What I love about this is that because of the Velcro, I can swap out deign walls when I want - I can take this down and take it to retreats or sew alongs, it's not permanent.

I hope you enjoyed this tutorial!

I am in the midst of finishing up the tutorial for my DIY IKEA cutting table with storage too - hopefully in the next couple of days that one will go live as well. Checking all sorts of to-do's off my list!

*this post contains affiliate links to Amazon at no additional cost to you. For more information, please visit my Disclosure Statement and Advertising Policies page.

You Might Also Like


  1. This is brilliant, Erin! We're are considering turning our spare room into a sewing room (it will require building a wall bed) and there will definitely be no room for a design wall. This would work perfectly! Thanks :)

  2. I have been thinking about doing the same thing in front of my fabric shelves for space as well as keeping the sun off of my fabric. I already had to hide all my pretties in baskets because some of them were getting sun damaged. I love your tutorial. Thank you once again for sharing.

  3. great design! And you can make a replacement wall out of solid white to take pictures to submit your quilts to shows.

  4. I have needed this for awhile. I just did not know how to do it. Now I do! Thank you.

  5. I love this idea so much Erin!

  6. My only issue would be is that it doesn't look stable for putting the blocks on, nothing behind to keep it stable / stiff as if it were up against a solid wall. I've used portable design walls on frames and that is what I don't like about them.

    1. This won't be for everyone, Karen! And would be exactly why I put the design wall up so that when it dropped, it dropped in front of my cabinets so that they sit behind to support. You would need to take that into account when mounting the roll away system - it would ideally need to be in front of a wall, so the brackets (as I wrote in the post) could either be wall mounted or ceiling mounted.

      It's not for everyone. Thanks for stopping by and leaving a comment! ❤

  7. Hi there! I was daydreaming about a design wall, and stumbled across this post from Pinterest. How much yardage of the grid flannel did you use? And, how heavy was the whole operation once assembled? I'm trying to find the right place in my cramped craft / sewing room for a wall, and this idea just might be the ticket! Brilliant!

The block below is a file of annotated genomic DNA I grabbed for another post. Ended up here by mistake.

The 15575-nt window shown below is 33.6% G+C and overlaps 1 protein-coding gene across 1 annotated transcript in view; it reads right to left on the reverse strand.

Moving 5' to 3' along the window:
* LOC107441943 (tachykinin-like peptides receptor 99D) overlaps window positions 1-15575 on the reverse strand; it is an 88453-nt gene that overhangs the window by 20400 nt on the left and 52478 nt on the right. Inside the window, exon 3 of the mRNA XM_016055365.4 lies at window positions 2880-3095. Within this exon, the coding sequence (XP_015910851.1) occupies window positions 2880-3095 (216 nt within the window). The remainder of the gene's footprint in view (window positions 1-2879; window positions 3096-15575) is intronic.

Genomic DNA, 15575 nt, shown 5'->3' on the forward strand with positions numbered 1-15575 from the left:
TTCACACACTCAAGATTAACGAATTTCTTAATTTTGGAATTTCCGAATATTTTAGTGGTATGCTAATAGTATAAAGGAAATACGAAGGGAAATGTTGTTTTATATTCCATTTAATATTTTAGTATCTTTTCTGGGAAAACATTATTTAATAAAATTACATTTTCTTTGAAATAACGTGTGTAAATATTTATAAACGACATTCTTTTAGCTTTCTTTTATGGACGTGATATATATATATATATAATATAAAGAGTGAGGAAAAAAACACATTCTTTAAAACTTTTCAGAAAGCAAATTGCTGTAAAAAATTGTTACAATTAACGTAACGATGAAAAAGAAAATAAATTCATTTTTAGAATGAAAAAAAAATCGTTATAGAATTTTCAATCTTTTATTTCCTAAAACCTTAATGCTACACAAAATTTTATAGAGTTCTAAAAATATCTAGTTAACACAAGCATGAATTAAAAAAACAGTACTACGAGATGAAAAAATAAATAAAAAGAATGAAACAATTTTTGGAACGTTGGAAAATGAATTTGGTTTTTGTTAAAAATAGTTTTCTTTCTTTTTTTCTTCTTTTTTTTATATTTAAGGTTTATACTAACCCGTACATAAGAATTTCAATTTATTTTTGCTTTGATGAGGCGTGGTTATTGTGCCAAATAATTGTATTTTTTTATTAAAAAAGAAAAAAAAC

1. Hey Corky!
      I ended up using 3.5 yards, 1.75yards cut in half and then sewn together along the selvage, then the top selvage edge attached to the ceiling mount. The amount of fabric you need will depend on how wide you want your design wall to be, though.

      As for the weight of the project, it's relatively light. I would say the whole thing is easily under 10lbs.

      Hope this helps!

  8. This is SOOOOO brilliant!! I would never have thought of it, THANK YOU!! I can't wait for to get it up and going.


  9. I think this is genius. I plan to make it when my father-in-law comes to visit for Thanksgiving!

  10. Love the design! Super easy to follow and put together. Just put together mine tonight. Used the Fons and Porter prepackaged design wall and attached it to the pvc just like you showed. Can’t wait to hang it tomorrow! It might be worth noting, though, the top pvc pipe is marked at 1 inch size in Lowes and Home Depot. I picked up the one marked 1.5 inch first and when the 28mm blind hardware came in, the pvc was miles too big. Husband mentioned something about the difference between inner and outer pipe circumference measurements.

  11. Question:
    1.5” pvc is roughly 38mm inside diameter. Your instructions say 28mm clutch kit. My math doesn’t work out, can you please elaborate?

    1. Hi Mike!
      I edited above to clarify, 1.0" inner diameter off and you'll have to shave down the clutch mechanism to get a snug fit. Hope this helps!

  12. This is great! It's been a year since you posted this...how's it holding up?
    Thanks for making it seem so easy and affordable! love it!

  13. Hi!! going to finish up the design wall soon. Wanted to offer an additional clarification on PVC size (farmers here!! LOL) The interior diameter of the PVC is affected by it's rating for PSI. 450 PSI is the size that you'll need. 200 PSI is a thinner wall, thereby making the mechanism too small. :)

  14. This is genius!!! Thanks so much for sharing


I ♥ to hear from you!

Thank you for taking the time to leave a comment or for asking me a question. Rather email me? Reach out at sewathomemummy@gmail.com.

I like to email everyone back when they've commented - so if you're a no-reply blogger, make sure to leave your email address in your comment so I can share the love back atcha!